Melissa Marr

Melissa Marr

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Sherrybaby Review


OK
It struck me while watching Sherrybaby that one of Maggie Gyllenhaal's greatest strengths as an actress is an ability to cross class lines effortlessly and often. There are some great, versatile actresses -- Nicole Kidman, perhaps -- who nonetheless don't seem qualified to play someone like Sherry Swanson (Gyllenhaal), a young recovering drug addict just out of prison, longing with needy desperation to begin mothering her young daughter Alexis (Ryan Simpkins).

Yes, Charlize Theron uglied herself up for Monster and Halle Berry went working-class for Monster's Ball. But Sherrybaby isn't Monster Mommy; it's a quiet, painful little portrait with little of the inherent sympathy (or showier ugliness) of those other roles. More to the point, while Theron and Berry rocked the Oscar-friendly reverse-makeover, Gyllenhaal looks more or less as she usually does: moony face, sad eyes, feathery voice. The only physical transformation involves a blond dye-job, trashy heels, and a lot more screen time for her breasts.

Continue reading: Sherrybaby Review

Duane Hopwood Review


Grim
Call it the Leaving Las Vegas effect: Everybody wants to make a movie where they play a disgusting antihero who, even as he self-destructs, manages to find a way to redeem himself in the end, even if he's still a dangerous drunk and his personal growth is just minimal. That's well and good, but I'm not sure that David Schwimmer is the go-to guy for such a role. Obviously trying to break free from a decade of typecasting as a nervous geek, he's uncomfortably out of place here and the performance just doesn't work. Things turn out better for Jeneane Garofalo as our pal Duane's ex-wife, though her underwritten role meant that I barely recognized her before the end. Safe to skip. "Hopwood," incidentally, was the plaintiff in the famous "reverse discrimination" lawsuit that ended affirmative action in many arenas. When it's more entertaining to think about an old legal case than watch a movie it has nothing to do with, well... hmmmm.

Sherrybaby Review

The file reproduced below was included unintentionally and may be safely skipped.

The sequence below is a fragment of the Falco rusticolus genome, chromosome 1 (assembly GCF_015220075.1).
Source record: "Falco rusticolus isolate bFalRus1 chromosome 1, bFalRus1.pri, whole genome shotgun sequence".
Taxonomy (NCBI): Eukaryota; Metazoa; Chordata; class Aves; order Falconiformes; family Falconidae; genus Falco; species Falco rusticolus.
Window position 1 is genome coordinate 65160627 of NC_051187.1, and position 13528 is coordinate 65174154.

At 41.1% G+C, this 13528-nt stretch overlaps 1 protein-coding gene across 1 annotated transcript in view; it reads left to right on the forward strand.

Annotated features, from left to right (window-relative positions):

OK
It struck me while watching Sherrybaby that one of Maggie Gyllenhaal's greatest strengths as an actress is an ability to cross class lines effortlessly and often. There are some great, versatile actresses -- Nicole Kidman, perhaps -- who nonetheless don't seem qualified to play someone like Sherry Swanson (Gyllenhaal), a young recovering drug addict just out of prison, longing with needy desperation to begin mothering her young daughter Alexis (Ryan Simpkins).

Yes, Charlize Theron uglied herself up for Monster and Halle Berry went working-class for Monster's Ball. But Sherrybaby isn't Monster Mommy; it's a quiet, painful little portrait with little of the inherent sympathy (or showier ugliness) of those other roles. More to the point, while Theron and Berry rocked the Oscar-friendly reverse-makeover, Gyllenhaal looks more or less as she usually does: moony face, sad eyes, feathery voice. The only physical transformation involves a blond dye-job, trashy heels, and a lot more screen time for her breasts.

Continue reading: Sherrybaby Review

The Ballad of Jack and Rose Review


Good
For some people isolation means happiness. Such is the case of Jack and Rose, father and daughter (Daniel Day-Lewis and Camilla Belle), living sparingly and deeply enjoying it on an island off the Pacific Northwest. In earlier days, it was the setting for a commune -- one that Jack built, led, and closed down as times and manias changed. Now, with the funds from a buyout in his bank account, his comforts are secure, and that's a bit of heaven for Rose who not only adores her father and cherishes her life, but will protect both with all her energy and life force.

A couple of problems threaten to spoil the remote idyll. Jack has a terminal heart condition and they both know his days are numbered. What each wants to do about it differs monumentally. For her part, Rose is devoted to the idea of committing suicide as soon as dad leaves his mortal coil, feeling she couldn't face life without him. In the wisdom of maturity and a wider scope of options, Jack would like to live out the remainder of his life with a companion who, at the same time, would become a replacement adult supervisor for teenager Rose when he's gone. Nice plan -- one that even a normal father might well dream up. And, since he's been dating Kathleen (Catherine Keener) during his rare visits to the mainland, and likes her, he asks her to come live with him and Rose.

Continue reading: The Ballad of Jack and Rose Review

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